Articles | Volume 11, issue 6
Research article
18 Nov 2020
Research article |  | 18 Nov 2020

The growth of faults and fracture networks in a mechanically evolving, mechanically stratified rock mass: a case study from Spireslack Surface Coal Mine, Scotland

Billy James Andrews, Zoe Kai Shipton, Richard Lord, and Lucy McKay

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Cited articles

Anderson, E. M.: The dynamics of faulting and dyke formation with applications to Britain, Oliver and Boyd, Edinburgh, Pp. xii + 191, 1951. 
Andrews, B. J., Roberts, J. J., Shipton, Z. K., Bigi, S., Tartarello, M. C., and Johnson, G.: How do we see fractures? Quantifying subjective bias in fracture data collection, Solid Earth, 10, 487–516,, 2019.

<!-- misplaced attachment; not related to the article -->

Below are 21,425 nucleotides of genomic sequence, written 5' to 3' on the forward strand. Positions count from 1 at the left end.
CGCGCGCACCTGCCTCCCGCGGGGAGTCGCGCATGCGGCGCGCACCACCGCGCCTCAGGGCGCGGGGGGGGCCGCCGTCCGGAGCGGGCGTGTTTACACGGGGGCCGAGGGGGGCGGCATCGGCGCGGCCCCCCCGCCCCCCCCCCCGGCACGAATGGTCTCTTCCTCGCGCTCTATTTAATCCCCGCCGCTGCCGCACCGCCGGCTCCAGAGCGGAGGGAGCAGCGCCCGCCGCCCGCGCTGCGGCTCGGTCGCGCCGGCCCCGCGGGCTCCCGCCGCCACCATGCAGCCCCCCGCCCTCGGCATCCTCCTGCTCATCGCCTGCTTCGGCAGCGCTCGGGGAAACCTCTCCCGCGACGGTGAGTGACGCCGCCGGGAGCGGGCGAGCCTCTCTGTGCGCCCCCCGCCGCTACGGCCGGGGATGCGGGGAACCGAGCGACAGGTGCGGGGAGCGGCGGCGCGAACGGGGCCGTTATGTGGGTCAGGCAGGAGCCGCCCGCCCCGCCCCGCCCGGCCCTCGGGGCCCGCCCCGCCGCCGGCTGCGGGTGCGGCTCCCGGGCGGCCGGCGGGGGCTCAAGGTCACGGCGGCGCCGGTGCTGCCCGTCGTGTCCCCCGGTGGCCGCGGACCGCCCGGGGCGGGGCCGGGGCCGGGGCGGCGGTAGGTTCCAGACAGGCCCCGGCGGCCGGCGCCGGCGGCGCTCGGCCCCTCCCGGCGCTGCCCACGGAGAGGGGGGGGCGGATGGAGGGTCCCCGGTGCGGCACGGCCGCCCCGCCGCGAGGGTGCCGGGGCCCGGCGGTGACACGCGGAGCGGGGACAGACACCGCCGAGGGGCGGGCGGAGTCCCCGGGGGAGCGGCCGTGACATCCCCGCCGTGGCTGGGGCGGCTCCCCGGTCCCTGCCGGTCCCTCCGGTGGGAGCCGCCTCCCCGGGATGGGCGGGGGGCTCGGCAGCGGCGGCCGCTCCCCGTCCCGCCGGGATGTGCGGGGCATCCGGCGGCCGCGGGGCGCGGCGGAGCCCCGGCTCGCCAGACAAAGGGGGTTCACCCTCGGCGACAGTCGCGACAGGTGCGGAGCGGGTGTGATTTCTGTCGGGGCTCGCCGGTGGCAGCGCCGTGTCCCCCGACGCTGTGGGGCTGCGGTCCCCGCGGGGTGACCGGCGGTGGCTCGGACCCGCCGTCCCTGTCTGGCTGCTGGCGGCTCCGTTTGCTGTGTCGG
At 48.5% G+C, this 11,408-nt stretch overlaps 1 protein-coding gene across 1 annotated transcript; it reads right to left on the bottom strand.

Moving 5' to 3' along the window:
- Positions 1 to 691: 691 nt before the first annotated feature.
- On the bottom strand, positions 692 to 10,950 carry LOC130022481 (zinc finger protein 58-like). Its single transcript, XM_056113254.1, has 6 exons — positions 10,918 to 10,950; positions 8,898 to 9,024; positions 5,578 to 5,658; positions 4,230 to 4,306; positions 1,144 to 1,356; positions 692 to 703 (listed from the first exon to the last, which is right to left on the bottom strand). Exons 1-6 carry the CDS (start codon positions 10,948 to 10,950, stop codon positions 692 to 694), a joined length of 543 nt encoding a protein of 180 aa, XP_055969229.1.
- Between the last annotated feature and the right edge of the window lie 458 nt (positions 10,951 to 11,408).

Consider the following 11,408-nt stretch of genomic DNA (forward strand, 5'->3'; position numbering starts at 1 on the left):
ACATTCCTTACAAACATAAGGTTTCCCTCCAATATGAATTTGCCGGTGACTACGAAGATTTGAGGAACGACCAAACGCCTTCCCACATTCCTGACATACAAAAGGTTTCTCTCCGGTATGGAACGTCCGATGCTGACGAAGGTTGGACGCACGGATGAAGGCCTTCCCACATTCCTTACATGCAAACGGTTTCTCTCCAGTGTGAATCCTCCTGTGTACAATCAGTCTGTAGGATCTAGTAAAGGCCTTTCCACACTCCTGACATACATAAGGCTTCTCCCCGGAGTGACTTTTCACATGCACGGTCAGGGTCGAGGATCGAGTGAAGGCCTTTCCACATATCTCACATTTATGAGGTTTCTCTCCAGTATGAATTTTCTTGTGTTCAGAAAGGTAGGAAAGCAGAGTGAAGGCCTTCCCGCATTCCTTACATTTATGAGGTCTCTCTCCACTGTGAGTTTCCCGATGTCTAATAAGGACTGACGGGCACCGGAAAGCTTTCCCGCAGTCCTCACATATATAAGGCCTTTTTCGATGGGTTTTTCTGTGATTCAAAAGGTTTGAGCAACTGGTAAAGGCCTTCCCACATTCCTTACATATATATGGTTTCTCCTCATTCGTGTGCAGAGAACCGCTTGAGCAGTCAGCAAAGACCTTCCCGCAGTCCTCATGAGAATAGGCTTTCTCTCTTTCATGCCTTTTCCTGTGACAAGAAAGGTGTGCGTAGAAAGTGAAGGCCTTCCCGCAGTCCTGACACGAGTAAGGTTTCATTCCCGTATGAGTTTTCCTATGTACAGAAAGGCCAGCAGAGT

Andrews, B. J.: Supplementary information for “The growth of faults and fracture networks in a mechanically evolving, mechanically stratified rock mass: A case study from Spireslack Surface Coal Mine, Scotland”,, last access: 11 November 2020. 
Baghbanan, A. and Jing, L.: Stress effects on permeability in a fractured rock mass with correlated fracture length and aperture, Int. J. Rock Mech. Min. Sci., 45, 1320–1334,, 2008. 
Baptie, B.: Seismogenesis and state of stress in the UK, Tectonophysics, 482, 150–159,, 2010. 
Short summary
Through geological mapping we find that fault zone internal structure depends on whether or not the fault cuts multiple lithologies, the presence of shale layers, and the orientation of joints and coal cleats at the time of faulting. During faulting, cementation of fractures (i.e. vein formation) is highest where the fractures are most connected. This leads to the counter-intuitive result that the highest-fracture-density part of the network often has the lowest open-fracture connectivity.